10K Rinks is counting down the top 10 Minnesota Wild prospects as voted by our staff. Today we give you everything you need to know about our No. 4 Brock Faber.
The Minnesota Wild needed to trade Kevin Fiala for capital purposes this summer and had few options. However, getting Brock Faber and a first-round pick — which Minnesota used this summer to draft No. 7 prospect Liam Ohgren — in return from the Los Angeles Kings seems like a success right now.
Of course, the initial news didn’t quite capture the hype surrounding Fiala. After all, it’s not every day that teams trade an 85-point scorer. The Kings also have plenty of young forwards who could go wild: Artur Kaliev, Rasmus Kupari, or top-tier options like Quinton Byfield and Alex Turcotte. Frankly, Wild didn’t have much use. Still, there’s no doubt the Wild will get two valuable pieces soon in return.
A few years ago, the Wild didn’t have a defensive ability in their running system. But they completely changed that in the last few drafts and suddenly made it their strength. Faber, 10K Rinks’ No. 4 prospect, he joins a strong defensive crop in Callen Addison (No. 5), Carson Lambos (No. 8), Jack Peart, Ryan O’Rourke and Damon Hunt.
Faber isn’t a flashy offensive defenseman, but he’s a solid defensive slider. The 20-year-old showed those things at the University of Minnesota, where he emerged as one of the top defensive backs in the Big 10.
It’s not hard to see that Faber is a savvy defender. He highlighted his ability to find space and make plays with his help in the NCAA Frozen Four tournament.
“Faber plays hard and has the potential to be a quality defenseman in the NHL despite his lack of size,” Corey Pronman wrote in his recent 2022 Players Under 23 at The Athletic. “His offense doesn’t stand out in the playoffs, but he moves the puck a lot on first downs.”
Meanwhile, the chances of him becoming a star or an NHLer are alarmingly low, Hockey Prospects said. Among the main comparisons, the best case scenario is Justin Schultz. But there is one big caveat: it depends entirely on offensive production. That’s not Faber’s game, so given his low scores, it makes sense why he’s rated poorly.
That is why predictions are not so important in Faber’s case. Although a more offensive product is ideal, it can come later as he grows. Like Jonas Brodin, Faber’s strengths are defending and dominating in transition.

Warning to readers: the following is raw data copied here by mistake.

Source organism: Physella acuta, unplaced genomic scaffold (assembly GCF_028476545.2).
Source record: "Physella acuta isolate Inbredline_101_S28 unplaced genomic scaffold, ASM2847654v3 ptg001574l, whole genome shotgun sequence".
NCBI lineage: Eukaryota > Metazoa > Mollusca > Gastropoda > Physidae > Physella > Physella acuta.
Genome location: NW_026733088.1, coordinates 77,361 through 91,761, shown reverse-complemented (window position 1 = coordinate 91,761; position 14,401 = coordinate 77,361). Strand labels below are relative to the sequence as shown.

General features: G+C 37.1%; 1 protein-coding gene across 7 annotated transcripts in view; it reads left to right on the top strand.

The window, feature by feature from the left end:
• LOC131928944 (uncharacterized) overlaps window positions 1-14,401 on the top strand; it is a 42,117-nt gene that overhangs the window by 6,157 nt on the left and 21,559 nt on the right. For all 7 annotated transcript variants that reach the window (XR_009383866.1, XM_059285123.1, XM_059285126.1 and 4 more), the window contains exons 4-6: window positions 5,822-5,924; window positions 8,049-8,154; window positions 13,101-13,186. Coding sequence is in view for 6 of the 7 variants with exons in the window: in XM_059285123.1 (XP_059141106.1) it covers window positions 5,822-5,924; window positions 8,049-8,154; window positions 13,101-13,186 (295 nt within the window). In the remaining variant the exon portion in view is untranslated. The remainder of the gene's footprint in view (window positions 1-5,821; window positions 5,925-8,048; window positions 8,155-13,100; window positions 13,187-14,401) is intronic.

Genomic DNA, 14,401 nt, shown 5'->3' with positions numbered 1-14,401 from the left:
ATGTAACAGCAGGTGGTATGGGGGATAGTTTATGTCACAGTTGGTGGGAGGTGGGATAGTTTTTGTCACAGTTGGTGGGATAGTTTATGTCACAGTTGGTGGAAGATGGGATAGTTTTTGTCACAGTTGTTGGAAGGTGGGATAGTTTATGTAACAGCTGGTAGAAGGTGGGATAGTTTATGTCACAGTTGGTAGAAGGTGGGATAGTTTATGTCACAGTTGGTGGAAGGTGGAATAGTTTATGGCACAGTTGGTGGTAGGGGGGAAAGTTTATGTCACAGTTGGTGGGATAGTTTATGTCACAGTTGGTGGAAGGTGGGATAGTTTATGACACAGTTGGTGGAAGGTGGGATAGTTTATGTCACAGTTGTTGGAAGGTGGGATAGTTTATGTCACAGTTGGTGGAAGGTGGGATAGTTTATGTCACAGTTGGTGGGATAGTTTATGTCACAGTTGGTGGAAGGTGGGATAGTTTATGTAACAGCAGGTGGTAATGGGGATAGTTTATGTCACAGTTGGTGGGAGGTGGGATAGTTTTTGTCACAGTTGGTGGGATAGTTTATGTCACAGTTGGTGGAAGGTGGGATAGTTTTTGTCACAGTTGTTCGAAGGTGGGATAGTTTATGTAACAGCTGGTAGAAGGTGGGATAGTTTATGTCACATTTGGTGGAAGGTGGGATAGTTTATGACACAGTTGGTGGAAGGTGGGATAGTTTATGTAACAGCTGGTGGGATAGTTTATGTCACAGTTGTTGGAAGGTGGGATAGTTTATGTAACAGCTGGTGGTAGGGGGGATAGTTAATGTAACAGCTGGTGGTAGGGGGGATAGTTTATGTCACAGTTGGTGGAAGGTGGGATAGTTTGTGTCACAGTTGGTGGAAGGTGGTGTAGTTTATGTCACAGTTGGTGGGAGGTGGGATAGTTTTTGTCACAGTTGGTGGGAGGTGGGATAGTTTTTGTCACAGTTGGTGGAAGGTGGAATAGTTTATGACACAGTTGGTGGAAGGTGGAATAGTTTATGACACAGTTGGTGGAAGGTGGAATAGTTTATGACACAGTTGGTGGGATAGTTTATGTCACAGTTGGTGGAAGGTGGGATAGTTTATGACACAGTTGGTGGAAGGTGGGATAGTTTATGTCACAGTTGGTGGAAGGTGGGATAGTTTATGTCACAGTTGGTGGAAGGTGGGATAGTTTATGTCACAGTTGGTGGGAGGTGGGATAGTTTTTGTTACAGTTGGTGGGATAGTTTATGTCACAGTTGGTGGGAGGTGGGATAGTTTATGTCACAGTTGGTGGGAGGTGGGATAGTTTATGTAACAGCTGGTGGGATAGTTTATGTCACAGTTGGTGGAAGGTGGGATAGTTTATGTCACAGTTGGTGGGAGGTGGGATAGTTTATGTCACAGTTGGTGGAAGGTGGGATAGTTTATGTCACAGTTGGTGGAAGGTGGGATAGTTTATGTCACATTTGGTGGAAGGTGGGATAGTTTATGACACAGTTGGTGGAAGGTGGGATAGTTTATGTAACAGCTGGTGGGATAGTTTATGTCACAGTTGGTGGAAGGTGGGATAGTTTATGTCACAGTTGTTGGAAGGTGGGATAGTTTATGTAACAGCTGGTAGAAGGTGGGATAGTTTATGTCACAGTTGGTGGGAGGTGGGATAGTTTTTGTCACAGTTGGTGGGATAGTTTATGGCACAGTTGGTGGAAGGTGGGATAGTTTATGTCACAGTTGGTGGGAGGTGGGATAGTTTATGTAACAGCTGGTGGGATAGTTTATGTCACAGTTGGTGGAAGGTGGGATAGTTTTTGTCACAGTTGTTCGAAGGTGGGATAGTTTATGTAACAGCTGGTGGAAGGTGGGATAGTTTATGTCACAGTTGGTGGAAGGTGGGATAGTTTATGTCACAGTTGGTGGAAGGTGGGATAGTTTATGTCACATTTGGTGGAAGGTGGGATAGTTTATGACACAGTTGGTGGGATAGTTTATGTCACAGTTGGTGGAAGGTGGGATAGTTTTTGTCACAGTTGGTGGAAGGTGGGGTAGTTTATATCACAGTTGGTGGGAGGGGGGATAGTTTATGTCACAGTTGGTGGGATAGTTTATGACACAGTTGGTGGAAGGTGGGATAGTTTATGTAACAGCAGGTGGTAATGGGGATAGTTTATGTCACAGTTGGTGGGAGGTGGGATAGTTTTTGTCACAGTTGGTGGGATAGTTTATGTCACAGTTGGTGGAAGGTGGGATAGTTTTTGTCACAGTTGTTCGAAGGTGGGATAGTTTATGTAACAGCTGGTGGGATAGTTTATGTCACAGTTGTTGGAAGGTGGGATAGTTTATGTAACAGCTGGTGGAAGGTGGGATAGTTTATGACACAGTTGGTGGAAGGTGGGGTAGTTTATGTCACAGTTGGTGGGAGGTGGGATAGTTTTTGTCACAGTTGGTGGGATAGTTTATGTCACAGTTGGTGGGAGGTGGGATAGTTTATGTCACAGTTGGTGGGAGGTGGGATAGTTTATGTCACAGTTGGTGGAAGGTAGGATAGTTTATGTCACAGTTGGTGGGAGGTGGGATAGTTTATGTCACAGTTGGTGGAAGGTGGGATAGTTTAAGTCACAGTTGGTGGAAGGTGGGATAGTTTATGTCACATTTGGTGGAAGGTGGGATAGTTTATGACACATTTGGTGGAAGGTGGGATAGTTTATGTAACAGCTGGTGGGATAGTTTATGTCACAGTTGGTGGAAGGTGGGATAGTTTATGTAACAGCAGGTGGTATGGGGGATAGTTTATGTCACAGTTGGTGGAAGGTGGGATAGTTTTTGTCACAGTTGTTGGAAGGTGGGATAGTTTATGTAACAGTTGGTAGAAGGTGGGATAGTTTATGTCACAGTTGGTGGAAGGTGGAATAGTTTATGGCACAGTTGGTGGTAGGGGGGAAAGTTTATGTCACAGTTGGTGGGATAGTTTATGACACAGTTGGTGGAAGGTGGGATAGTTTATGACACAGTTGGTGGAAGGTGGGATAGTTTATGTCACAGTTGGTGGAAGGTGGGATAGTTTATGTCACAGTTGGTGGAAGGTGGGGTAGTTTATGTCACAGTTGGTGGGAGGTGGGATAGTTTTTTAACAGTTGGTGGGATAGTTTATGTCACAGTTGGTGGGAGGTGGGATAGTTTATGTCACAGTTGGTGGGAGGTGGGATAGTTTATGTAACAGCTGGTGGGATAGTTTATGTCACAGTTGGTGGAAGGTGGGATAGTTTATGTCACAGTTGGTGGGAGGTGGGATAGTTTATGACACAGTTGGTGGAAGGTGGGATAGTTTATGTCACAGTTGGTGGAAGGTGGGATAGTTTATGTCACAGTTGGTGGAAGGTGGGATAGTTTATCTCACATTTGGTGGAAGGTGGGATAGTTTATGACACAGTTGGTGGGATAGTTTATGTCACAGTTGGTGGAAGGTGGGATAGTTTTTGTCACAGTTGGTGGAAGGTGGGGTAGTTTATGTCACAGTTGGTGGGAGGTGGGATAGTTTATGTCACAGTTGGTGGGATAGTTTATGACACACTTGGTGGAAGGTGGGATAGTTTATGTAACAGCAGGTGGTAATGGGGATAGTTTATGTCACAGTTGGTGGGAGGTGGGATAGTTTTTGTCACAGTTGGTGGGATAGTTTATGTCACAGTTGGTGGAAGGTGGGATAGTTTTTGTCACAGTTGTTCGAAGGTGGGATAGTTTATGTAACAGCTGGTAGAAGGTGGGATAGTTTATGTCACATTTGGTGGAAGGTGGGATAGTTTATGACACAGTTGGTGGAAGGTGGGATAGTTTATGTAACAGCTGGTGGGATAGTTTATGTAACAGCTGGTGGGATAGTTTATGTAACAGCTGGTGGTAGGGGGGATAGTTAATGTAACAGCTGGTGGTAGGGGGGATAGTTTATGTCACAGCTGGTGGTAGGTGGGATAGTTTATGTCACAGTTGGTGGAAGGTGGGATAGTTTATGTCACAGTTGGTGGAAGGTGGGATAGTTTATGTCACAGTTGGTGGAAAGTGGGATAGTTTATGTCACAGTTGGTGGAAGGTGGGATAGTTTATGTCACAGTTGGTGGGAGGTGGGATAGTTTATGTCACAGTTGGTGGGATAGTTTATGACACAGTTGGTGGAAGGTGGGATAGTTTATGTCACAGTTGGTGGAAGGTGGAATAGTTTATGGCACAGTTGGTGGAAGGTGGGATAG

Expectations are high this season for Faber, who is entering his junior year at the University of Minnesota. He finished his sophomore season with a career high 14 points and a +8 rating in 32 games. He was named the Big Ten Defensive Player of the Year last season, then had a strong performance in the Olympics.
10KRinks is the reason for number 4. Even better, Faber raised his stock after a strong performance at the World Juniors in August.
The United States outscored opponents 10-0 at 5-on-5 in Faber’s on-ice competition, and there was plenty to like about Faber’s performance on the main stage.
“Does his thing. Quick, balanced footwork. Active stick. Perfect timing in the neutral zone. Heads out. Smart in the zone offensively,” the Athletic’s Scott Wheeler wrote in his World Juniors diary.
This season was undoubtedly a turning point in Faber’s development. It’s not an offensive defenseman who produces the points. Still, he has shown the ability to be effective in the offensive zone with his skating and simple yet effective play. That, combined with his defensive prowess and ability in transition, are reasons to believe he can develop into a solid Top-4 defenseman.
While the Wild are loaded with defensive prospects, they admittedly added another solid talent in Faber in the Phila trade. Faber isn’t far from making his NHL debut, and has the potential to be a major player on Minnesota’s blue line soon.
A fun wrinkle about the business? The Wild have two quality projected Top-4 defensemen on the right side in Faber and Addison. Assuming Matt Dumba doesn’t re-sign with the Bruins next summer, they may have to fight for that spot behind Jared Spurgeon in the Top-4. Faber and Addison also have two different skill sets. Addison is projected as a power-play quarterback, while Faber is projected as a shutdown defender.
It seems very appropriate. Faber and Addison are neck-and-neck on our list and neck-and-neck on the depth chart for the future. Only time will tell who fills that role.
All data via Elite Prospects.